AI Ethical Principles are guidelines put forward by policy-makers that can, in the words of Turilli, act ‘as abstractions, as normative constraints on the do’s and don’ts of algorithmic use in society’ (2007). Examples of this are manifold; from fairness to explicability, robustness, privacy, security, justice, autonomy.
Ideally, these guidelines stand as evidence of the cardinal ethical values we want AI systems to reflect. Practically, several published guidelines have also shown evidence of an emerging consensus among policy-makers.
A review of 84 ethical AI documents by Jobin et al. (2019) found that no single ethical principle featured in all of them. Nevertheless, themes of transparency, justice and fairness, non-maleficence, responsibility and privacy appeared in over half. Additionally, themes of privacy, security, autonomy, justice, human dignity, control of technology and the balance of powers, were recurrent (Royakkers et al., 2018).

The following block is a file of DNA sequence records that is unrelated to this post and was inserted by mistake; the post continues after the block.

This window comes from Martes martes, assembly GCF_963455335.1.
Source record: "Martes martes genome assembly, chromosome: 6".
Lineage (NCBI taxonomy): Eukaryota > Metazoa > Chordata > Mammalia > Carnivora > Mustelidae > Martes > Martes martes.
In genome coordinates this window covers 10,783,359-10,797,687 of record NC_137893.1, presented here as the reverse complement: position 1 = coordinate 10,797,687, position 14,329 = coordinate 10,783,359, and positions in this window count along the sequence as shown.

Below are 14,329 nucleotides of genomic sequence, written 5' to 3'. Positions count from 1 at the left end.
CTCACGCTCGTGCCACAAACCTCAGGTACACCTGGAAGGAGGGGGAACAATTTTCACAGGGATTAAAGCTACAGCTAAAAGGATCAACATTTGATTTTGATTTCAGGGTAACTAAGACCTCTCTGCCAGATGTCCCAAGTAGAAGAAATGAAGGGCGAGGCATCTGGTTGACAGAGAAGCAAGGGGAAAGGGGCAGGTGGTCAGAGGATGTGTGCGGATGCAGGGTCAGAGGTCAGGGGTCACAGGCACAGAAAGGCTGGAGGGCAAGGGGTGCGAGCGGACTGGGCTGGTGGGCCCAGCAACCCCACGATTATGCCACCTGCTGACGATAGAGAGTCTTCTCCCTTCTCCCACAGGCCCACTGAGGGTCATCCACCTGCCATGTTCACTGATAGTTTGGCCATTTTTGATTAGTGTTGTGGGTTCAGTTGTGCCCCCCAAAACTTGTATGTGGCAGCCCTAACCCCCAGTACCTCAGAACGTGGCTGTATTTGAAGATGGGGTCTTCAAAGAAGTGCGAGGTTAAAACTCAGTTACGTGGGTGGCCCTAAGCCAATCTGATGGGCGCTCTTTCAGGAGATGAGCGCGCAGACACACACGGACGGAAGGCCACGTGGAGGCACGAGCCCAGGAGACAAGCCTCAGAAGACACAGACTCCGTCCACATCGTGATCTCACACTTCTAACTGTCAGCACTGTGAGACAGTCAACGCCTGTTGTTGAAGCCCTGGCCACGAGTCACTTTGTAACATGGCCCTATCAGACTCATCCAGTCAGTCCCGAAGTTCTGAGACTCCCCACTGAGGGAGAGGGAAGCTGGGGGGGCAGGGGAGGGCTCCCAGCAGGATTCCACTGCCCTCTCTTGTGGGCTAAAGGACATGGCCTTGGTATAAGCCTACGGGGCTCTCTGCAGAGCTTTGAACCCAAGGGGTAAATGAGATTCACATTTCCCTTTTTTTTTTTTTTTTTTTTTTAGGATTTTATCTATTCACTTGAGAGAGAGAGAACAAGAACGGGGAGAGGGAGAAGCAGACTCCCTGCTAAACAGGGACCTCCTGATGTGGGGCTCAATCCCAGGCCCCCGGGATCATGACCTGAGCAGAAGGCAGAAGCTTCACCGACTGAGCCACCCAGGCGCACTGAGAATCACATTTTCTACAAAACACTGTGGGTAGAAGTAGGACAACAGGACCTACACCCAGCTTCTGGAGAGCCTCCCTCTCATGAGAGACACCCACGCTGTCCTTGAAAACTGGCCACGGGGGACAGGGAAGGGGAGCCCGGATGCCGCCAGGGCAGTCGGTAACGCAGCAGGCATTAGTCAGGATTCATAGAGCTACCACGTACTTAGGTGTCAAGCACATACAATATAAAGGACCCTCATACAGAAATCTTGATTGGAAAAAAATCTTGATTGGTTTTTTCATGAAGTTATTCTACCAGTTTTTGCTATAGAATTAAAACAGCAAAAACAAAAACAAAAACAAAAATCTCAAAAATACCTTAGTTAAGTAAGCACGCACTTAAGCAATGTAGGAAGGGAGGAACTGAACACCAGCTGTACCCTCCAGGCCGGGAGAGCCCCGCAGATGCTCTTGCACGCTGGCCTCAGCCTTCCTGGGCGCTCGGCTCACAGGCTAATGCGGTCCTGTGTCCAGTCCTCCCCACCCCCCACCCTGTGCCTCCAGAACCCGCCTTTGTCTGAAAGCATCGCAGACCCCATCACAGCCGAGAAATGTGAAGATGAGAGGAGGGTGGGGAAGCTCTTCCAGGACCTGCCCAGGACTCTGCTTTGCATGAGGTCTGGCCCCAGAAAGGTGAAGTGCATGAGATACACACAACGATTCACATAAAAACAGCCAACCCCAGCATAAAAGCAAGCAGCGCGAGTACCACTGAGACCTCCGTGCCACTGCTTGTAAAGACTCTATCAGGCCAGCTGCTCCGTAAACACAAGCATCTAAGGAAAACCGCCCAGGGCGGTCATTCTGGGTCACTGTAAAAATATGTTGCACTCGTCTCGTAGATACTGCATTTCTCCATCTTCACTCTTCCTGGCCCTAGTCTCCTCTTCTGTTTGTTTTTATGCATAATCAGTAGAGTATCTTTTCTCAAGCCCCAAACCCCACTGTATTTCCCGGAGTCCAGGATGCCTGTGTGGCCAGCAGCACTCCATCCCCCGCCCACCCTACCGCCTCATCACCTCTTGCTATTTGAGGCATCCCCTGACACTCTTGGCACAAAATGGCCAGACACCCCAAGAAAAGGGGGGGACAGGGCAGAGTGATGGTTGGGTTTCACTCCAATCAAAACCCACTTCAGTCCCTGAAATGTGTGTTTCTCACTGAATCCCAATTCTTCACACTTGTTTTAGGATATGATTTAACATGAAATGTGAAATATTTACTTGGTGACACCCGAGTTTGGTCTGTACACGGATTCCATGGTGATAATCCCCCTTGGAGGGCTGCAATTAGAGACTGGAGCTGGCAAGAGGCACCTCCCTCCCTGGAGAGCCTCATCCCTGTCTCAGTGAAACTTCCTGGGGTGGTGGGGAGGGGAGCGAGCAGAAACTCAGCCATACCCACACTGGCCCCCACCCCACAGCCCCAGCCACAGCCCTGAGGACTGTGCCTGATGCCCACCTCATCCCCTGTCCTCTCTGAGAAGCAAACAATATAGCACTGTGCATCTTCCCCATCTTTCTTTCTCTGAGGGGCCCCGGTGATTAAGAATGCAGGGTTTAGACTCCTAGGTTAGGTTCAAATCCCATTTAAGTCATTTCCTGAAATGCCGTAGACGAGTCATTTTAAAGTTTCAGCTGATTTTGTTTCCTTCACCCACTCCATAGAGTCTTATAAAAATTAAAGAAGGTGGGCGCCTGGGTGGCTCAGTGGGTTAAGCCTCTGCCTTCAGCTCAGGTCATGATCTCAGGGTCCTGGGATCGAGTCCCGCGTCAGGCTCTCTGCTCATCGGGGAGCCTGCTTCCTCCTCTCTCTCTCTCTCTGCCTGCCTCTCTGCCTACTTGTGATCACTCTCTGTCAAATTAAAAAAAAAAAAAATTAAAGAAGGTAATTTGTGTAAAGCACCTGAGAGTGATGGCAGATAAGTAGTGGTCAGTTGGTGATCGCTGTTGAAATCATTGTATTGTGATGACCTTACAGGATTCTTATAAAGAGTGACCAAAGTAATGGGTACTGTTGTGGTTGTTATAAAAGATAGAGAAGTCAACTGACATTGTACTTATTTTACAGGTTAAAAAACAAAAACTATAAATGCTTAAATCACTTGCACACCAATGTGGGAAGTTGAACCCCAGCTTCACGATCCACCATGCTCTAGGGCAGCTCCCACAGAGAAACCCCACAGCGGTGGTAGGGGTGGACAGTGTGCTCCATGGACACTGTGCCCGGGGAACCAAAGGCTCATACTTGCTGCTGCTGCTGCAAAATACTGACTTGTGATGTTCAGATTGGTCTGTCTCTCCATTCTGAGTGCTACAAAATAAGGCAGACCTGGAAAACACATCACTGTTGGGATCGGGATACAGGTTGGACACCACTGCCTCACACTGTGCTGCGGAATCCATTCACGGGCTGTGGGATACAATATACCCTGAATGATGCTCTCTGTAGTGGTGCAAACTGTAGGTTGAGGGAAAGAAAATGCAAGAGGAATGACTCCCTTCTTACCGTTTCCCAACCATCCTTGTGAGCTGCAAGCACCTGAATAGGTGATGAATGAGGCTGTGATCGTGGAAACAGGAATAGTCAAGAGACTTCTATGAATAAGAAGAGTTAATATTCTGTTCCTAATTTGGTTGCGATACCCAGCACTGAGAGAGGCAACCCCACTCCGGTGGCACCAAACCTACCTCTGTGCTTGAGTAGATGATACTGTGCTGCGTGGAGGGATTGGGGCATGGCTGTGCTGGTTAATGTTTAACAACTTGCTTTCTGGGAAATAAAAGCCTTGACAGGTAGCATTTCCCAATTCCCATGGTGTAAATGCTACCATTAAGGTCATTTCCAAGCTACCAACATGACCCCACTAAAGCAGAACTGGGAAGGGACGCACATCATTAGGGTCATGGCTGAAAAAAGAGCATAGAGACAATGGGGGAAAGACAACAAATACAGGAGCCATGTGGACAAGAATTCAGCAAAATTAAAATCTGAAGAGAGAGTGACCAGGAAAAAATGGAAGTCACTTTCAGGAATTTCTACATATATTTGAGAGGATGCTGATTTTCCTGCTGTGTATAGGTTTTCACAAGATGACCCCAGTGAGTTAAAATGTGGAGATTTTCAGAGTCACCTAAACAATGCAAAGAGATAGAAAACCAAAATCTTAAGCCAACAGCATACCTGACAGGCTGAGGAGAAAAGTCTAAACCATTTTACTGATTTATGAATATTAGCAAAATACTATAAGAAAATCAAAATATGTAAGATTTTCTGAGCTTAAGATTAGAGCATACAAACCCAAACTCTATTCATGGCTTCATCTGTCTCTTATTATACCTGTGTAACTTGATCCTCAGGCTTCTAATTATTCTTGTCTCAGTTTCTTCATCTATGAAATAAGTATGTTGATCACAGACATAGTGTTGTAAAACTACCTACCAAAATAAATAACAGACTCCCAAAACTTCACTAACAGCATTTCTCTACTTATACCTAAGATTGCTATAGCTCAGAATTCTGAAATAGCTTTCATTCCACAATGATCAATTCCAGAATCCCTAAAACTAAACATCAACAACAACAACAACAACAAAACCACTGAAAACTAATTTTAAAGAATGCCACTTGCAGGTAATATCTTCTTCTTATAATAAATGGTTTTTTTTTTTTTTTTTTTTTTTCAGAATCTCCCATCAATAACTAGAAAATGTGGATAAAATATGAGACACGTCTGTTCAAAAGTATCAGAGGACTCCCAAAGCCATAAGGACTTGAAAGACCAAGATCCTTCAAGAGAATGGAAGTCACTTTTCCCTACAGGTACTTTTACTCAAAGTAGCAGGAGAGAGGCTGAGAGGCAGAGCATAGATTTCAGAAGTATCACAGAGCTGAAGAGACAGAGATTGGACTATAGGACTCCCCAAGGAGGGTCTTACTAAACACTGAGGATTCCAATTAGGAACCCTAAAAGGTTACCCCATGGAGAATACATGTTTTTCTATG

More than 70 documents on AI Ethical guidelines, have been published in the last three years by a multiplicity of stakeholders; the Industry (Google, IBM), government (the High-Level Expert Group of the European Commission, US, Germany…), intergovernmental institutions (OECD), academia (Future of Life Institute, IEEE).
The efforts below would not have been possible without the fundamental, solid base set by the research conducted in the papers ‘From What to How: An Initial Review of Publicly Available AI Ethics Tools, Methods and Research to Translate Principles into Practices’ and of ‘The ethics of algorithms: Mapping the debate’.
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